Once widespread in grassland and open woodland of south-eastern Australia, the species is now listed as endangered with only a few scattered populations existing in NSW, the ACT and Victoria.

Over the past 60 years it’s know range has been drastically reduced due to loss and degradation of habitat. Increased grazing pressure, land clearing and competition from invasive weeds have all contributed to the decline of the Small Purple Pea.

The Central Tablelands LLS have launched a project to work with community and local government to protect this beautiful endangered plant. And you can get involved.

The project, funded by the Federal Government’s National Landcare Program, will undertake works to assist in the recovery of Small Purple Pea populations in grassland and woodlands around Mandurama, Wellington and Mudgee. Activities will include identification workshops, on-ground surveys to find new populations, weed control and fire management.

“With the Small Purple Pea being endangered we are lucky in Mudgee to have two viable populations on our doorstep. Its exciting to see these populations being looked after and its great to be able to get the community involved in this project.” said Evelyn Nicholson, Central Tablelands LLS Land Services Officer.

“All community members, regardless of skill level are welcome to come and take part in our surveys in the Avisford reserve or over at Wellington which will hopefully identify new populations of the Pea and help protect it further into the future.” she continued.

The project will kick off with a couple of Small Purple Pea identification workshops and members of the community are invited to attend. Come along and learn more about the plant, it’s threats and how you can assist in the recovery of the species.

The Mudgee ID workshop will be held at the Mudgee Common/Flirtation Hill on Sunday 23 September from 10:30am-1:30pm. For more information or to RSVP contact Evelyn Nicholson on 0427 637 907 or email:

The Wellington ID Workshop will be held at Burrendong Arboretum on Monday 24 September from 10:30am-1:30pm. For more information or to RSVP contact Libby McIntyre on 0429 019 309 or email:

Lunch and refreshments will be provided at the workshops.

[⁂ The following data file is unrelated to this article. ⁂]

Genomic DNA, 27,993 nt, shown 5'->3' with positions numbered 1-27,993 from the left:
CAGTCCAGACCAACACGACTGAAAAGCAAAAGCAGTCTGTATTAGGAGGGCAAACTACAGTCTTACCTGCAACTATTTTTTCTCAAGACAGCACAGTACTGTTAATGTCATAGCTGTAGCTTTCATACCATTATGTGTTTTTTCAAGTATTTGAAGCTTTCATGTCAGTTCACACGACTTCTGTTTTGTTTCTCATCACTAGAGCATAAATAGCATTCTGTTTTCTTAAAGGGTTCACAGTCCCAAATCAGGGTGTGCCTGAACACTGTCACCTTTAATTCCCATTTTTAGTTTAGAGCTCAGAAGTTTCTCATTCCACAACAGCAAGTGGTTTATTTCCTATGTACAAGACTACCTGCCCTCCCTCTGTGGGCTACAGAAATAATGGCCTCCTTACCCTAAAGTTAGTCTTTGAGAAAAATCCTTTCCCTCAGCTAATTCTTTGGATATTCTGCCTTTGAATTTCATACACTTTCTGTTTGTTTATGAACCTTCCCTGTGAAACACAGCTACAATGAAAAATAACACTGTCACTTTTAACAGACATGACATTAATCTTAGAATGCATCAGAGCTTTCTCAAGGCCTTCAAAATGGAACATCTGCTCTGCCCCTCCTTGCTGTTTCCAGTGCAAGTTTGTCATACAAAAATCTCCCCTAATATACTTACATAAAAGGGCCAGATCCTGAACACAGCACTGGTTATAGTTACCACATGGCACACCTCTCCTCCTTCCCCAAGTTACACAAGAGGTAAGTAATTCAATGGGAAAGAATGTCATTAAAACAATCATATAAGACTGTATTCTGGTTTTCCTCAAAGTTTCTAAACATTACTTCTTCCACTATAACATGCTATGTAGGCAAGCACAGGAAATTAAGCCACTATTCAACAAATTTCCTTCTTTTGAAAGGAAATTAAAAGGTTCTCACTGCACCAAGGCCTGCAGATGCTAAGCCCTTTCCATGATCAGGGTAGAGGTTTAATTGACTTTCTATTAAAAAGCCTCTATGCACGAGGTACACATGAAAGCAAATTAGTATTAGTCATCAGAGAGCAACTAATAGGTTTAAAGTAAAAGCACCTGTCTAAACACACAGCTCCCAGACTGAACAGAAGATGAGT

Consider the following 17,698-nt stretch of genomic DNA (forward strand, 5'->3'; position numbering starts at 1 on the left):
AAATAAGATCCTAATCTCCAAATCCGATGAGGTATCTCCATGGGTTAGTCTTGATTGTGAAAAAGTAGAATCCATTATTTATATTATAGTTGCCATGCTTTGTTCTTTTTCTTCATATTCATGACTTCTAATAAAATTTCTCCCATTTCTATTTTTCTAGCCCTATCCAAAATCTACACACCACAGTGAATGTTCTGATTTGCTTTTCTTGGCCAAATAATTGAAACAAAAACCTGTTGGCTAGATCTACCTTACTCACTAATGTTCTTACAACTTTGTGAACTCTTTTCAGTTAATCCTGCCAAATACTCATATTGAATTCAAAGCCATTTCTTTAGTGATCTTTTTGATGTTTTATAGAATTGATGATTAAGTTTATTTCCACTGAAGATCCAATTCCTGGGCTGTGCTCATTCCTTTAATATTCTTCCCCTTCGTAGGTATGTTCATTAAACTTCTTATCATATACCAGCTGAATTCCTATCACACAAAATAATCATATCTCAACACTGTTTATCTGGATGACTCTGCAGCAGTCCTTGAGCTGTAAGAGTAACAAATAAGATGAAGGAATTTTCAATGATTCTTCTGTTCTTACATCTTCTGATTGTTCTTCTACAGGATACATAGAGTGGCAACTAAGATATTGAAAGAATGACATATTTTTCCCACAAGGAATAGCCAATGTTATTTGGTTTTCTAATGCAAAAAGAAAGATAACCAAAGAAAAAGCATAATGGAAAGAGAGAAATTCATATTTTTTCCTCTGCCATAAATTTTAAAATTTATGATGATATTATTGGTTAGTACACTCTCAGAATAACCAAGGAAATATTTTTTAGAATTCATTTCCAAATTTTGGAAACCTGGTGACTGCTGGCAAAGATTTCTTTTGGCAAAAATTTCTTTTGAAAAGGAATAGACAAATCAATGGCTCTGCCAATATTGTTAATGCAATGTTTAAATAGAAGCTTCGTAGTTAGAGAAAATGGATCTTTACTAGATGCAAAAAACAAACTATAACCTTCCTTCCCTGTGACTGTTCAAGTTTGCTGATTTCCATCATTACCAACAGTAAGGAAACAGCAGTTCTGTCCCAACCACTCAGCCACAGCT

Volunteers are also needed to conduct regional surveys between 17 and 28 September. No skills are necessary as all training will be provided. Contact Evelyn Nicholson to register your interest.

Celebrate biodiversity month

September is Biodiversity Month. But what is biodiversity anyway?

Although in common use today, the origin of the term is relatively recent. Wildlife scientist and conservationist Raymond F. Dasmann, first used ‘biological diversity’ in his 1968 book but it was only in the 1980s that it came into common use in science and environmental policy. The term’s contracted form ‘biodiversity’ first appeared in publication in the late 80’s and since then has achieved widespread usage.

‘Biodiversity’ is often used interchangeably with the well defined terms, species diversity and species richness, but it’s also more than that; referring to the variety and variability of life at all levels of biological organisation – from genes to entire ecosystems – encompassing every living thing that exists on our planet.

Biodiversity month is held in September each year and aims to promote the importance of protecting, conserving and improving biodiversity, both local and global.

As humans, we depend on biodiversity for our food, clothing, health, well-being and enjoyment of life and there’s a lot we can all do to help protect and improve biodiversity.

Whether it’s in our towns and cities, bushland or waterways and oceans, reducing our environmental footprint and being conscious of the impact that our every-day actions and consumer choices have, can have an enormous impact on this intricate and interdependent ‘web of life’.

84% of our plant species are unique to Australia.

Australia is home to between 600,000 and 700,000 species, many unique to this continent. More than three quarters of our plants and mammals, and 45 per cent of our birds species are endemic. And if you include the rich variety of marine life, from the cold southern oceans to the tropics, we are the most biodiverse developed country in the world.

So get out there and enjoy it! The Australian landscape, it’s species and ecosystems are pretty special. Take the time this month to appreciate the unique beauty and character of our local environment.